Federal Appeals Court Nixes Judge’s Criminal Record Expungement Order
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UPDATED: Aug 15, 2016
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A federal appeals court has issued a ruling preventing judges from expunging criminal records, forcing ex-offenders to seek relief from Congress. The decision overruled a Brooklyn judge who decided grant a motion for a clean criminal record, squashing a potential avenue for a clean slate for men and women who have committed a federal crime.
Brooklyn Judge Grants Federal Record Expungement
In 2015 the Brooklyn-based US District Judge John Gleeson granted a motion filed by an ex-offender who asked to have her 2002 conviction removed from her record because it was hampering her ability to find suitable employment. Gleeson had sentenced the woman, known as Jane Doe, 13 years earlier to five years of probation for faking an injury in a staged car accident in a failed insurance scheme. After hearing of the woman’s rehabilitation efforts, which included opening a house-cleaning business while attempting to find work as a nurse, Judge Gleeson issued a “federal certificate of rehabilitation” in order to remove the conviction from her record and help her move on with her professional life.
While granting the motion to expunge Jane Doe’s federal record, Judge Gleeson wrote about the effect of her prior conviction and her rehabilitation by saying, “I had no intention to sentence her to the unending hardship she has endured in the job market. I have reviewed her case in painstaking detail, and I can certify that Doe has been rehabilitated … In the 12 years since she reentered society after serving her prison sentence, she has not been convicted of any other wrongdoing. She has worked diligently to obtain stable employment, albeit with only intermittent success. Accordingly, I am issuing Doe a federal certificate of rehabilitation.”
Judge Gleeson’s ruling raised eyebrows across the legal community because there is no such thing as a federal certificate of rehabilitation, or any other mechanism to expunge federal convictions. The Justice Department, which opposed the initial motion, filed an appeal which argued Judge Gleeson had no authority from either the Constitution or federal law to issue the certificate of rehabilitation.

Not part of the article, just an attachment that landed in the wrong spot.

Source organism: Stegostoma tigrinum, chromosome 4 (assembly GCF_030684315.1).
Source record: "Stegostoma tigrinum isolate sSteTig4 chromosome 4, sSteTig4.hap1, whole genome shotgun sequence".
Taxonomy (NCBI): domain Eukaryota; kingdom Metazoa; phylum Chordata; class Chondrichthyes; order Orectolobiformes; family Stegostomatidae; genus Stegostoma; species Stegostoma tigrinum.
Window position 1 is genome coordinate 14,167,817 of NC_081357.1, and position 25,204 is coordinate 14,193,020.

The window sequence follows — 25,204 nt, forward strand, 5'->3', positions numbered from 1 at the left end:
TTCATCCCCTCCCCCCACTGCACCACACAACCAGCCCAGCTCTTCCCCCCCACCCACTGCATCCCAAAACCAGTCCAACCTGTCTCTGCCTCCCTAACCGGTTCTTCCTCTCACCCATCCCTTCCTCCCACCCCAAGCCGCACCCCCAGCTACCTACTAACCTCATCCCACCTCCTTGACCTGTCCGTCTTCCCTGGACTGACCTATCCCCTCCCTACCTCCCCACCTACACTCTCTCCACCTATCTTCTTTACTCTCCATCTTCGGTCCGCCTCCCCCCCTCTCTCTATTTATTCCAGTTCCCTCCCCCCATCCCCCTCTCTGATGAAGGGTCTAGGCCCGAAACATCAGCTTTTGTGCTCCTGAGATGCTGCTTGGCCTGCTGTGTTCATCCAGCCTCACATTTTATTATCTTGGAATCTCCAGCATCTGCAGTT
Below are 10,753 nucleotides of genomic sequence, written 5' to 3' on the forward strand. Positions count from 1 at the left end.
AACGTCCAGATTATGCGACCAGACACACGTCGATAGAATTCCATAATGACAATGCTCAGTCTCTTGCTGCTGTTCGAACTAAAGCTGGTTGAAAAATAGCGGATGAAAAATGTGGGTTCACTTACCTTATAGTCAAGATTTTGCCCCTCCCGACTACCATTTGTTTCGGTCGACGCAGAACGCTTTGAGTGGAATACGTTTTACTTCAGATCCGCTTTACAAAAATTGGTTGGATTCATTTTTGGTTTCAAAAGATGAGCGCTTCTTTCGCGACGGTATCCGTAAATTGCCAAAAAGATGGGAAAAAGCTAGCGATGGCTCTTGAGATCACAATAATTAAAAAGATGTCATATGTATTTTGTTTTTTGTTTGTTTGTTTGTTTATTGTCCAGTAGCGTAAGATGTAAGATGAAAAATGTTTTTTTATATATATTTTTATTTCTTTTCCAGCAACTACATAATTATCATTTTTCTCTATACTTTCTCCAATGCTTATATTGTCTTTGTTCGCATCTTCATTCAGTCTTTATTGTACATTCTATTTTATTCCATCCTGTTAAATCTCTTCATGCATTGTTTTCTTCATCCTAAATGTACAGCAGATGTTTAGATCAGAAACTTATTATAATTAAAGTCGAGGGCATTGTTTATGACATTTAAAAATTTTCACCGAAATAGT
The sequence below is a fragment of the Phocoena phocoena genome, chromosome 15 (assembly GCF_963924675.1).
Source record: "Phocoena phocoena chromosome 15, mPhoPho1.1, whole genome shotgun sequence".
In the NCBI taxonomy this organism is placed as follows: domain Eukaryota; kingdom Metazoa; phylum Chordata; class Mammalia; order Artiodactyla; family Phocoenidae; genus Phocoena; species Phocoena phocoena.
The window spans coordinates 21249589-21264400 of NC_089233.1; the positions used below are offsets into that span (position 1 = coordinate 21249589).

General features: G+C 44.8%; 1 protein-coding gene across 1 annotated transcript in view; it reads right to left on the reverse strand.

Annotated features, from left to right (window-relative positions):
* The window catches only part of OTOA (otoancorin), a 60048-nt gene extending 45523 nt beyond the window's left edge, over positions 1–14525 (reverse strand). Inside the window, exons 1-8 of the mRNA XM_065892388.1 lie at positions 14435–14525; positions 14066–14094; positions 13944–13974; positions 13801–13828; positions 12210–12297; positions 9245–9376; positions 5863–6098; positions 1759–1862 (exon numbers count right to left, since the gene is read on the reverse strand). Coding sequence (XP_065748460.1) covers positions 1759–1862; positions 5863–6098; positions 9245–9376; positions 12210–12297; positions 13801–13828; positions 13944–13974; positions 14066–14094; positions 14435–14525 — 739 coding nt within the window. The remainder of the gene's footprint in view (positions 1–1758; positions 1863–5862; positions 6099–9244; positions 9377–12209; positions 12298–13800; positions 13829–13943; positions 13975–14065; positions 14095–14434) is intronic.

Federal Appeals Court Quashes Certificate of Rehabilitation
On appeal, the Second US Circuit Court of Appeals ruled that Judge Gleeson did not have the authority to expunge federal criminal records, and the certificate of rehabilitation was not valid. The unanimous three-judge panel seemed regretful, and sympathetic to Jane Doe, but concluded that judges do not have the right – either from the Constitution or Congress – to unilaterally expunge most federal criminal records. The 2nd Circuit’s opinion noted that Congress has granted limited authority to purge some criminal records, but federal judges cannot go beyond the written law without specific authorization from the legislative body to offer wide-ranging expungement.
Despite ruling against Jane Doe, the panel of judges used their platform to encourage Congress to consider providing a pathway for federal offenders to have criminal records expunged. Pointing to prior acts by the legislative to allow limited relief, the court of appeals wrote, “[Congress] might consider doing so again for certain offenders who, like Doe, want and deserve to have their criminal convictions expunged after a period of successful rehabilitation.” Doe’s attorney, Bernard Udell, expressed disappointment in the court of appeal’s ruling, and told the press that many other attorneys across the country have expressed interest in pursuing similar motions for clients seeking relief from federal convictions.
Jane Doe Ruling a Focal Point for Federal Criminal Record Debate
Although Judge Gleeson’s efforts to expunge a federal criminal record failed to survive its first appeal, the case has brought national attention to an ongoing debate about the merits of strict rules prohibiting the expungement of federal criminal records. According to Jane Doe, she requested the order because she has been either been turned down by employers or fired when they noticed her criminal history. Her story is not unique – ex-offenders and expungement advocates across the country have made pointed arguments against public criminal records by pointing out that barriers to stable employment increase the risk of criminal recidivism.
Opponents of criminal record expungement have argued that employers, particularly employers in some fields such as education or medical, have a right to know about past criminal behavior so they can assess the risks of job applicants. Despite inroads by advocates for expungement and efforts by the Obama administration to encourage second chances, supporters of freely accessible criminal records have controlled Congressional action at the federal level. With Judge Gleeson’s creative effort to nullify the need for federal expungement law thwarted, ex-offenders and their attorneys will need to hope for favorable Supreme Court intervention or a change in attitude among members of Congress.